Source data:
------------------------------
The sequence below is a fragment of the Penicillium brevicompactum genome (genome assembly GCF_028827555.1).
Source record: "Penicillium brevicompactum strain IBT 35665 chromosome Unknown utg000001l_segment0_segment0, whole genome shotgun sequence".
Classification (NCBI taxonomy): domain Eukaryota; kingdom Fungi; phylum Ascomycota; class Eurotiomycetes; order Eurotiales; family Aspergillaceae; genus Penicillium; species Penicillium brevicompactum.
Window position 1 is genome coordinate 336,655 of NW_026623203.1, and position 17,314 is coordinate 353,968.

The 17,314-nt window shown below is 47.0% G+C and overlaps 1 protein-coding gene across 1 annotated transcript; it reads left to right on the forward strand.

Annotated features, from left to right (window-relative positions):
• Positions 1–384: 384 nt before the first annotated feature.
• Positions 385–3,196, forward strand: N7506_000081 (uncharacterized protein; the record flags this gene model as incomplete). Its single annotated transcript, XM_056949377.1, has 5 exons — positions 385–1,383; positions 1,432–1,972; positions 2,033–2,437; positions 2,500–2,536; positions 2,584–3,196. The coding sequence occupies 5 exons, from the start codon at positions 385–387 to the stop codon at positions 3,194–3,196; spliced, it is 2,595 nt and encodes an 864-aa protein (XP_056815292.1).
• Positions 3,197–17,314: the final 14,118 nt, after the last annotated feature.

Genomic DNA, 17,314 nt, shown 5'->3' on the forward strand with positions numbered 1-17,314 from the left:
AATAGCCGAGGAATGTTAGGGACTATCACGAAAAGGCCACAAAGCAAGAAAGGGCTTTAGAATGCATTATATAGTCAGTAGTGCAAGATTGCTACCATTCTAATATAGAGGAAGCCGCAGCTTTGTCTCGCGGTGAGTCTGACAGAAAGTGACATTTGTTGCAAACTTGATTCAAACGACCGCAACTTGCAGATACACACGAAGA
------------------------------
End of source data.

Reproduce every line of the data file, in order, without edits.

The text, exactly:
The sequence below is a fragment of the Penicillium brevicompactum genome (genome assembly GCF_028827555.1).
Source record: "Penicillium brevicompactum strain IBT 35665 chromosome Unknown utg000001l_segment0_segment0, whole genome shotgun sequence".
Classification (NCBI taxonomy): domain Eukaryota; kingdom Fungi; phylum Ascomycota; class Eurotiomycetes; order Eurotiales; family Aspergillaceae; genus Penicillium; species Penicillium brevicompactum.
Window position 1 is genome coordinate 336,655 of NW_026623203.1, and position 17,314 is coordinate 353,968.

The 17,314-nt window shown below is 47.0% G+C and overlaps 1 protein-coding gene across 1 annotated transcript; it reads left to right on the forward strand.

Annotated features, from left to right (window-relative positions):
• Positions 1–384: 384 nt before the first annotated feature.
• Positions 385–3,196, forward strand: N7506_000081 (uncharacterized protein; the record flags this gene model as incomplete). Its single annotated transcript, XM_056949377.1, has 5 exons — positions 385–1,383; positions 1,432–1,972; positions 2,033–2,437; positions 2,500–2,536; positions 2,584–3,196. The coding sequence occupies 5 exons, from the start codon at positions 385–387 to the stop codon at positions 3,194–3,196; spliced, it is 2,595 nt and encodes an 864-aa protein (XP_056815292.1).
• Positions 3,197–17,314: the final 14,118 nt, after the last annotated feature.

Genomic DNA, 17,314 nt, shown 5'->3' on the forward strand with positions numbered 1-17,314 from the left:
AATAGCCGAGGAATGTTAGGGACTATCACGAAAAGGCCACAAAGCAAGAAAGGGCTTTAGAATGCATTATATAGTCAGTAGTGCAAGATTGCTACCATTCTAATATAGAGGAAGCCGCAGCTTTGTCTCGCGGTGAGTCTGACAGAAAGTGACATTTGTTGCAAACTTGATTCAAACGACCGCAACTTGCAGATACACACGAAGA